Review Summary: Gustav Ejstes almost single handedly sculpts a living, breathing time capsule of the 60’s.
The most immediate and striking aspect of Ta Det Lugnt
(translation: “take it easy”) is the rich palette of sounds it has. Guitars, drums, bass, keyboards, woodwinds, strings – you name it and it’s there. Even more impressive is that even though there are so many instruments at work here it never gets too dense. Between full tilt sonic freakouts and the calmer, more minimal sections every instrument gets a chance to shine. The man responsible for all of this is Gustav Ejstes, who has to be one of the most talented musicians out there today. Ejstes plays drums, bass, guitars, keyboards and other instruments on the album. He also writes and sings all of the songs. And on top of that he also recorded and mixed the album. Yes, in true 60’s fashion he does this with a little help from his friends (special shout out goes to Reine Fiske who adds some particularly gnarly solos to several tracks), but make no mistake about it, Ejstes is the driving force behind Dungen.
Opener “Panda” begins with fractured percussion before some speedy bass rolls and an electric riff establishes order. Ejstes then sings something that sounds like “find your boat alone/lay your boat on him”. Did I forget to mention that Ejstes is Swedish and that all the lyrics are in Swedish? Don’t let that be a turnoff though. Even if for some reason you don’t enjoy trying to sing along with songs in a foreign language and inventing your own English approximations, you’ll find that you won’t be missing out on much. He has a great voice that matches the music perfectly. You may not understand what he’s saying, but for music that is already so charged with feeling it’s not really a detriment.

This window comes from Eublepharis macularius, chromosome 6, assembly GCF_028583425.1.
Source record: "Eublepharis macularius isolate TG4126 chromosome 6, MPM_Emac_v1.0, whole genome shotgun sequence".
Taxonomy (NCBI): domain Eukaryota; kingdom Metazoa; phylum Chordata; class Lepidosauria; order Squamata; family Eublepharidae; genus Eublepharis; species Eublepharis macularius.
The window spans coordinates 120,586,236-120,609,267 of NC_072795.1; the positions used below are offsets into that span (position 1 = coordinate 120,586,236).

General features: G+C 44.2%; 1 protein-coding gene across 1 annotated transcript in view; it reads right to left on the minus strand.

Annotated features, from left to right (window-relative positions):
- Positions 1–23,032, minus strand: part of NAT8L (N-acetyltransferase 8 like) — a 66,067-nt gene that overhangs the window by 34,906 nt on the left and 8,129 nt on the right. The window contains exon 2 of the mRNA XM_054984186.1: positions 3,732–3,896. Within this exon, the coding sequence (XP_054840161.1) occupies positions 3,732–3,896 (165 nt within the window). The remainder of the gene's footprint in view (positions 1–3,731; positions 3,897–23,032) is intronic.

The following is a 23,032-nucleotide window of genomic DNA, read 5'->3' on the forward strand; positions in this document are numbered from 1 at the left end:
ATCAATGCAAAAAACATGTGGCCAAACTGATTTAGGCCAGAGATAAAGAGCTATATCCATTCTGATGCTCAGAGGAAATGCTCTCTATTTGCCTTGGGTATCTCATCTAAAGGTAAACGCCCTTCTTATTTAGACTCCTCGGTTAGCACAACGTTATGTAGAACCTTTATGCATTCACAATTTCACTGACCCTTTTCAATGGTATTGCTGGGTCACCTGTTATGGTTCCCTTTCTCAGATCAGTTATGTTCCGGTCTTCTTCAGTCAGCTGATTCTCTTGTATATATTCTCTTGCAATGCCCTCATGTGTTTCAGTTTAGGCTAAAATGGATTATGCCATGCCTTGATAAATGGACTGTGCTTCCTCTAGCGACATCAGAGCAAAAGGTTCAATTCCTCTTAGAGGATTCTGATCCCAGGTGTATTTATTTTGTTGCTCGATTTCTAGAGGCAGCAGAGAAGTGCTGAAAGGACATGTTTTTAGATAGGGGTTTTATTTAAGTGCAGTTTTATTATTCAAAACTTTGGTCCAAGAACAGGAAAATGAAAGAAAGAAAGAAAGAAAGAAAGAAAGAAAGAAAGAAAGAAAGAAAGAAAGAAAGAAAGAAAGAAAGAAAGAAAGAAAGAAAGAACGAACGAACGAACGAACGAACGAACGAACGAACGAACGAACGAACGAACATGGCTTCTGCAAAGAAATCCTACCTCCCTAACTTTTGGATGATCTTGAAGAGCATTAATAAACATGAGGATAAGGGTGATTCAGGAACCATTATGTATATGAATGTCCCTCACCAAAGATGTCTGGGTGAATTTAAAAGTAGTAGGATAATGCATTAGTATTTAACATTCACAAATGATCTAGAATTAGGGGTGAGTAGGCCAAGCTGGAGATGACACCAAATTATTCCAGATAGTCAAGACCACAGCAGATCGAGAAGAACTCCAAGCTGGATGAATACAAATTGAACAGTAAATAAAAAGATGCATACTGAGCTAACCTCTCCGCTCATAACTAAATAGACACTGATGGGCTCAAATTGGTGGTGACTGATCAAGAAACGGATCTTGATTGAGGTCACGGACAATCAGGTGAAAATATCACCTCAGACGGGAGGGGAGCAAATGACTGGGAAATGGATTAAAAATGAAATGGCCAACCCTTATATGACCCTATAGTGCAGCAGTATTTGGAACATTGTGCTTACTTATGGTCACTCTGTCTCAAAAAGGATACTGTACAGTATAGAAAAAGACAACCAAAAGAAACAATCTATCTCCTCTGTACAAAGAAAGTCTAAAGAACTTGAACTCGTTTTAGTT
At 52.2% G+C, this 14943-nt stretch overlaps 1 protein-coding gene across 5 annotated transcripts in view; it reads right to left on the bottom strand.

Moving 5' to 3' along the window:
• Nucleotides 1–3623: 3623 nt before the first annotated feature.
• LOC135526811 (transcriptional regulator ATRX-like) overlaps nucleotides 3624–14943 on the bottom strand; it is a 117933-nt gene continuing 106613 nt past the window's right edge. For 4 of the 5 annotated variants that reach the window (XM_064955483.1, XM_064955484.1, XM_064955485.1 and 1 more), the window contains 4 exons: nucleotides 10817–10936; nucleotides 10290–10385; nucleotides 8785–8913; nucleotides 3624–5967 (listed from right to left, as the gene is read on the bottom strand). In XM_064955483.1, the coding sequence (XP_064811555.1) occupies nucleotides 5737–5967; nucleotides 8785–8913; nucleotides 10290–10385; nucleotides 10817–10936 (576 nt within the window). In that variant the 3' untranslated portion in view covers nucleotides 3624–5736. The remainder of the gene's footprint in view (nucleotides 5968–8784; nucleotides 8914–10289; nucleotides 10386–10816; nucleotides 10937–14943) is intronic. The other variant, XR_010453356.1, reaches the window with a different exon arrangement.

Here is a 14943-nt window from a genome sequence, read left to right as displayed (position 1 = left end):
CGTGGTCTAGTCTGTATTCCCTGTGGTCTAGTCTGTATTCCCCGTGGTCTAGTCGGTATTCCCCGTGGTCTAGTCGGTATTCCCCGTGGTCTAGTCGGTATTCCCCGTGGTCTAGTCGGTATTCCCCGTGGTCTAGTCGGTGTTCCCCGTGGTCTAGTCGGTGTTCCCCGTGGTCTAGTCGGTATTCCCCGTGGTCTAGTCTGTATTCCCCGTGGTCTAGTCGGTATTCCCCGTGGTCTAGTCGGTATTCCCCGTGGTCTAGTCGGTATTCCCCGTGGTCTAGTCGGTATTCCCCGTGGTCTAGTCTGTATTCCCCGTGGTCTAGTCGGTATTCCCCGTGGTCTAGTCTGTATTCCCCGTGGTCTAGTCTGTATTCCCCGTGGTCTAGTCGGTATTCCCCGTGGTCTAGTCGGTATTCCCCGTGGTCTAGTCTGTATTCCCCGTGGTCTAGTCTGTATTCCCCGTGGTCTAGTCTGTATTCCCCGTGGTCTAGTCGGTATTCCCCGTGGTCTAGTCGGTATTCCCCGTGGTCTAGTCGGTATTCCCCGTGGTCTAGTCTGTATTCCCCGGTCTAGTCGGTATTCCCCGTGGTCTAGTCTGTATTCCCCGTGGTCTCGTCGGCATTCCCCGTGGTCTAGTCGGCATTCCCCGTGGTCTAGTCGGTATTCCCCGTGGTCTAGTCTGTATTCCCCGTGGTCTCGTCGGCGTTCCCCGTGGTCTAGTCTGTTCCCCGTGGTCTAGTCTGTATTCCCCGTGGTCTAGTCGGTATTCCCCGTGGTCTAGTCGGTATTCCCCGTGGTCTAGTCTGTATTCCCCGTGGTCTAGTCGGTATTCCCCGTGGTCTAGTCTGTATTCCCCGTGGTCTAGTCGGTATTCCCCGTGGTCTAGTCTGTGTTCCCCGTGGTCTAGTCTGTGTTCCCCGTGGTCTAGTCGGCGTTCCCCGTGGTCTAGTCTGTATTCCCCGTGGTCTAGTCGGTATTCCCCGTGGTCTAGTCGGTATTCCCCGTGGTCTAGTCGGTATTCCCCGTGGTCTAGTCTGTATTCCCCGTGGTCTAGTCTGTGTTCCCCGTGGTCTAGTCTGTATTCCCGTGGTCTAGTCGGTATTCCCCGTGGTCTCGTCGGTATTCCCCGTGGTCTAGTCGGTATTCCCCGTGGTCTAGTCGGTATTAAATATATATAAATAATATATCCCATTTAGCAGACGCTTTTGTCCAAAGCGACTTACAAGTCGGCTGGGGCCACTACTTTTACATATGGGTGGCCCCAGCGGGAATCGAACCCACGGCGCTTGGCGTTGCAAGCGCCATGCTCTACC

Nowhere is this more evident than “Festival”. The gentle, pastoral acoustic strumming really does make it feel like a day out at some idyllic summer festival. The song builds in intensity, lingering piano notes adding a touch of melancholy to the proceedings, almost as if to remind us that these happy times, like all things, are fleeting. Ejstes’ final line, “festival” is touched with just a hint of sadness, and one last chord rings out grandly. Until an almost honky-tonk like piano part tells you to lighten up. Take it easy, remember?
Other standouts include the title track, which features a number of Hendrix worshipping, fuzzed out leads separated by the band leader’s shimmering cries of “ta det lugnt”. A spoken word bit then bridges the gap leading to a jazzy instrumental section complete with saxophone, courtesy of Aron Hejdström. The keyboards and muted guitar on “Lejonet & Kulan” simmer threateningly until gentle wafts of woodwinds clear the way for a powerful organ lead which announces the entrance of psych rocker “Bortglömd”. The last track on the album is a blissful wall of sound, delicate piano lines crashing against crazed wah-wah addled riffs until the whole thing topples under a squall of feedback.
Ta Det Lugnt
is a wonderfully exciting medley of sounds, including acid rock, folk, jazz, prog and pop. Throughout Gustav Ejstes shows his love for 60’s rock music, and his passionate homage to that sound gives the impression that he had to have been a part of that scene to craft the music this well. The amazing thing is that he was only 24 when this album came out. And while I’m not entirely convinced time travel wasn’t involved in the making of this album, it remains that Ta Det Lugnt
is a vibrant tribute to that time period that any self-respecting fan of psych rock should own.